Reference: Gasparini S, et al. (1991) Identification of structurally and functionally important histidine residues in cytoplasmic aspartyl-tRNA synthetase from Saccharomyces cerevisiae. Biochemistry 30(17):4284-9

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Abstract

Cytoplasmic aspartyl-tRNA synthetase from Saccharomyces cerevisiae is an alpha 2 dimer (alpha, Mr 63,000), each alpha containing 12 histidines. The covalent incorporation of 6-7 mol of diethyl pyrocarbonate per monomer corresponded to complete enzyme inactivation. This inactivation was reversed by hydroxylamine hydrolysis which regenerates free histidine (and tyrosine) while leaving the carbethoxy group still attached to the epsilon-amino group of lysine. Three histidines, one tyrosine, and four lysines were the main targets of the reagent. Site-directed mutagenesis was also tried to replace each of these modified residues. Given the unstability of the carbethoxy-imidazole bond, the nine histidines that were not modified by diethyl pyrocarbonate were mutated too. For these experiments, the enzyme was expressed in Escherichia coli by using a vector bearing the structural gene in which the first 13 codons were replaced by the first 14 of the CII lambda gene. This substitution had no effect on the kinetic parameters. The combined results of chemical modification and site-directed mutagenesis show that one histidine seems to be part of the active site while two others play an important structural role. On the other hand, labeled lysines and tyrosine are nonessential residues. These results are discussed in light of two recent articles establishing the existence of a second family of aminoacyl-tRNA synthetases devoid of the HIGH and KMSKS consensus sequences and containing no Rossmann's domain in their three-dimensional structures.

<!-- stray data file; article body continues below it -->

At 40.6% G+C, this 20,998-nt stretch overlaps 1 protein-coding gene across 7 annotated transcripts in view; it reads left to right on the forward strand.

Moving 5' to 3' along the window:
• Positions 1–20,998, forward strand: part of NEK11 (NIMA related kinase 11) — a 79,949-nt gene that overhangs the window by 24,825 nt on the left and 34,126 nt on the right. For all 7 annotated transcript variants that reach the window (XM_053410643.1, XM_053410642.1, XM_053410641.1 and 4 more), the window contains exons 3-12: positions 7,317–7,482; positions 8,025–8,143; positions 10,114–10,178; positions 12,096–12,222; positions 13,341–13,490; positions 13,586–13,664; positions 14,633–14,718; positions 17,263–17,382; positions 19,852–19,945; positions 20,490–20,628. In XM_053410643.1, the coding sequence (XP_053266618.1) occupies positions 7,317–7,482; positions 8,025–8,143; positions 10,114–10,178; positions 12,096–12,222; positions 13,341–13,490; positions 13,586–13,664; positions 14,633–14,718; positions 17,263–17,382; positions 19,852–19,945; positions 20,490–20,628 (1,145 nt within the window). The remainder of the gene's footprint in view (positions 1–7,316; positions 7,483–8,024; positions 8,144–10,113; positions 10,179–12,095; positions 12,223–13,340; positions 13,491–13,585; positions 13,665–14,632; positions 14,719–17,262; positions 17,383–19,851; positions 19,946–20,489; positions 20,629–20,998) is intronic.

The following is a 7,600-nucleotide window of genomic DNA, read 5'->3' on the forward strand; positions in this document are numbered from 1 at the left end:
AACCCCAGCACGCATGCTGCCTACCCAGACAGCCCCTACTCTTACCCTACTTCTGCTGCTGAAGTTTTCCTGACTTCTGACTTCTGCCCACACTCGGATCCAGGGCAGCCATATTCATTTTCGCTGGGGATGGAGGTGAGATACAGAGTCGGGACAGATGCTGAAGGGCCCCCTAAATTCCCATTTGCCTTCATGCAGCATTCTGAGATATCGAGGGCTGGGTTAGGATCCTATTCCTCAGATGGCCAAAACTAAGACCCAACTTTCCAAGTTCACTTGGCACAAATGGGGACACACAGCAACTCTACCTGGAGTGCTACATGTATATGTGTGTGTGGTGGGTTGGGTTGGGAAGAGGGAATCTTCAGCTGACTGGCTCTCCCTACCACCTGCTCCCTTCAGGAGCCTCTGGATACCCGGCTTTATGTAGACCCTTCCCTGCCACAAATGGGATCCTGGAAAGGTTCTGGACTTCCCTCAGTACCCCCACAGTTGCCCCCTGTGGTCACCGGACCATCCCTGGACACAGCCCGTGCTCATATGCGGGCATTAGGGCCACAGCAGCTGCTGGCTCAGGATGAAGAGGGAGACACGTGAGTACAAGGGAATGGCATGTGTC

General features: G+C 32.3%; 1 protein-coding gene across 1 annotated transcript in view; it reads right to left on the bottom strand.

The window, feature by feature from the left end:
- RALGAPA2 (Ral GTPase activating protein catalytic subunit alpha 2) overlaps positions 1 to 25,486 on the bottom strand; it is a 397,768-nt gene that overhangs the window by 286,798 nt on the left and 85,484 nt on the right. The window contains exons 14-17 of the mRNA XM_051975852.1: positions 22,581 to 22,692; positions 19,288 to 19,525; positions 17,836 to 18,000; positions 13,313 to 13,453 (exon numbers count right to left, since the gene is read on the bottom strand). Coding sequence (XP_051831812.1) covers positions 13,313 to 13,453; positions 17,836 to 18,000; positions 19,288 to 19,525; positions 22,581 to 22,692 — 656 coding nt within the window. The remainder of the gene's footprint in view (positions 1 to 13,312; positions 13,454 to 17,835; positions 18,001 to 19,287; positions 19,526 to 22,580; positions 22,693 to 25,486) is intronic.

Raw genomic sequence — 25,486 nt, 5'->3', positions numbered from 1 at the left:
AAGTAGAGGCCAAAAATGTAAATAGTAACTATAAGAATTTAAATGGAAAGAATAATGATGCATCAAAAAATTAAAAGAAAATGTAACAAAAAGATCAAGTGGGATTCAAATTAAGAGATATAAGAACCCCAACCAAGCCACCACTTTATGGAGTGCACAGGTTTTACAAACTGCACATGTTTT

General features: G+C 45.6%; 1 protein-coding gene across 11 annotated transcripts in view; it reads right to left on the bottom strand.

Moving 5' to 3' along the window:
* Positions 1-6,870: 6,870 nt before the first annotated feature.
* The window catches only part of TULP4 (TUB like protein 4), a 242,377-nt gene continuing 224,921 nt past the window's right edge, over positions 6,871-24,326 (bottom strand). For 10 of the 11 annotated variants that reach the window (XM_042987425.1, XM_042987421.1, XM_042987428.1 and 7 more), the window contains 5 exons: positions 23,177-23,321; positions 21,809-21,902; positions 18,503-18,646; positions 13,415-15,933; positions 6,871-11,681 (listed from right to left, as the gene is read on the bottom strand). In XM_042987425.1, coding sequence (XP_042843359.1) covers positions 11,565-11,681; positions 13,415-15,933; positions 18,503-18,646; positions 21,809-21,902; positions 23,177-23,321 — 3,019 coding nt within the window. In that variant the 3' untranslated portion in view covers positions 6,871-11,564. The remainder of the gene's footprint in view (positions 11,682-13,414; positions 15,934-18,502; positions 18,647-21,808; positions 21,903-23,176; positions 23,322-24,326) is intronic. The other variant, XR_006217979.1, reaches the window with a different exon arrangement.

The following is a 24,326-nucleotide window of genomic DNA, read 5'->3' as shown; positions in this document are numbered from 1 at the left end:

Reference Type
Journal Article | Research Support, Non-U.S. Gov't
Authors
Gasparini S, Vincendon P, Eriani G, Gangloff J, Boulanger Y, Reinbolt J, Kern D
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